Debate over the causes and consequences of the liberal majority in American academia has been re-ignited by a recent study that shows a leftward shift in academia over the last 20 years.

The study ­­shows that in 1999, about three-fourths of people teaching at American universities and colleges were self-described liberals. This is in striking contrast to surveys from 1984, which showed a figure closer to 40 percent.

Released on March 29, the study was conducted by several professors at George Mason University, Smith College and University of Toronto, and was sponsored by the Randolph Foundation — a conservative philanthropic organization.

Engineering junior John Kelly said the political makeup of the University’s faculty is consistent with the study. He added that the University’s support of diversity is inconsistent with the lack of political diversity among the faculty.

“Based on my experience, the University makes few efforts to hire faculty members with different political ideologies,” Kelly said. “The diversity of the University would benefit from individuals with differing political ideologies.”

University Provost Paul Courant said the University does not discriminate, nor does it make an effort to hire faculty based on their ideology.

“Political ideology is not an element of scholarship or teaching or service,” Courant said. “It would be a terrible mistake for the University to use political ideology as a factor for (selecting) faculty.”

Political science Prof. John Campbell said that, in most academic fields, political affiliation does not play an important role in the research of faculty members. He said it is usually impossible to determine whether the author of an academic work is a Democrat or a Republican.

Sociology Prof. Howard Kimeldorf said he disagrees with the notion that a lack of political variation detracts from students’ education.

“Even if there is an overrepresentation of registered Democrats among faculty in some fields, as recent survey data indicates, it does not follow that teachers are therefore functioning as liberal propagandists or that they are somehow incapable of providing critical thinking skills to their students,” Kimeldorf said.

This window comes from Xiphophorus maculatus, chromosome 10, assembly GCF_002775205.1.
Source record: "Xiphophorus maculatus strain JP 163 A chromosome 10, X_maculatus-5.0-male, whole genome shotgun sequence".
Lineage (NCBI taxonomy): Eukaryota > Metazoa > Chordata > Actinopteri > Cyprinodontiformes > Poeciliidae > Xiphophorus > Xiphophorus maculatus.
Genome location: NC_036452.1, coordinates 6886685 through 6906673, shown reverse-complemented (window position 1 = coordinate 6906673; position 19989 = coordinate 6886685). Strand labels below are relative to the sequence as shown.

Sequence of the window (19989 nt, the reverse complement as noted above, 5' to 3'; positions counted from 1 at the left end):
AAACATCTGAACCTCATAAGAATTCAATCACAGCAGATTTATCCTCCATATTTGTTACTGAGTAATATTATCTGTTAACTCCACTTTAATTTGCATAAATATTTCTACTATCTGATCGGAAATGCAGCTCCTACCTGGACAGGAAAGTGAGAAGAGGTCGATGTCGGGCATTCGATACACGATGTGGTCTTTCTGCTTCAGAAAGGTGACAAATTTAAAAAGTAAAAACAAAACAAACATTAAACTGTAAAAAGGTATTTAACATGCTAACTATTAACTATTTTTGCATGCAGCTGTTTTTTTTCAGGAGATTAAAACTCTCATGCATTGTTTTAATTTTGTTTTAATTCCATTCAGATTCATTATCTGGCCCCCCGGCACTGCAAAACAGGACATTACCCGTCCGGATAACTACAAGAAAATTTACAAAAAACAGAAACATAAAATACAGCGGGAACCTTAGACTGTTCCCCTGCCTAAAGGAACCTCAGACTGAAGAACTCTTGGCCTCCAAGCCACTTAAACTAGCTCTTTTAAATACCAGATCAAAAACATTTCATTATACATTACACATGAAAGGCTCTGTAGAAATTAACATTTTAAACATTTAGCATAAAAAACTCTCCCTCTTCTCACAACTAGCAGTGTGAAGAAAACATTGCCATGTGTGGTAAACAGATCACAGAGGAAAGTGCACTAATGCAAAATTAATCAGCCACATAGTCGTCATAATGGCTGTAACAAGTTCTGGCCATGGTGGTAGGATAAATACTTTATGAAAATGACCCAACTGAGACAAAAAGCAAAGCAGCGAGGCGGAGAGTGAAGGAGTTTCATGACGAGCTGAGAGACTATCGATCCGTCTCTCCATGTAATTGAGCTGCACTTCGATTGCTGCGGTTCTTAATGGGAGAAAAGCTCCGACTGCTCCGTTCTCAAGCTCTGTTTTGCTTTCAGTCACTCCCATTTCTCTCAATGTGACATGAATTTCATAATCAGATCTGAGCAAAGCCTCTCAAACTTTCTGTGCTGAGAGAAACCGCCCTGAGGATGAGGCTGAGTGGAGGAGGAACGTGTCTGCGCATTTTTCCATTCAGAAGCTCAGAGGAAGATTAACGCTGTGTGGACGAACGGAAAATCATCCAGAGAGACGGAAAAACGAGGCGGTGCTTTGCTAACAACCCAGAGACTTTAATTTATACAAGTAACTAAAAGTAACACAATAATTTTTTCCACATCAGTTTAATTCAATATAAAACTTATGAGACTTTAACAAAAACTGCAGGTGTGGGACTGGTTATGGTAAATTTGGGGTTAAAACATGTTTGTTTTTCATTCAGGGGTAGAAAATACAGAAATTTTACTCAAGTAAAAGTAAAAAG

Few studies have been conducted on the origins of the political imbalance in academia. Some have speculated that the conservative void is a result of the tenure process and unfair hiring.

Sara Dogan, national campus director for the David Horowitz-backed conservative group Students for Academic Freedom, said conservatives are often discriminated against in academia.

“Some studies show that in the humanities, there is a seven-to-one ratio of liberals to conservatives, and in some schools it’s as high as 30-to-one. These are the kind of ratios you get when totalitarian regimes hold elections, in the sense that the disparity is so huge,” Dogan said.

“The goals of academia haven’t changed, but the faculty makeup is much more left-winged then it was a couple of decades ago, which points to discrimination,” she added.

However, Campbell said he disagrees with the discrimination claims.

“Tenure reviews are the most intense, thought-through processes in the University,” he said. “Faculty members take their roles very seriously. It would go against their values to be anything but fair in the tenure review.”

Others argue that a number of factors have led to a selection process that has caused more liberals to choose to go into academia. What these factors are has been widely speculated.

Exit polls from the 2004 election have indicated that people with post-graduate degrees were more likely to vote for Sen. John Kerry (D-Mass.)

“It is a very interesting question,” Courant said. “My speculation for the phenomena is that in order to be a successful academic, one has to be an inquiring thinker and not accept any answers as a given, which is usually associated with liberals — though I’ve met a lot of unquestioning liberals.”

He added that he believes it is a question that should be studied by social scientists.

 

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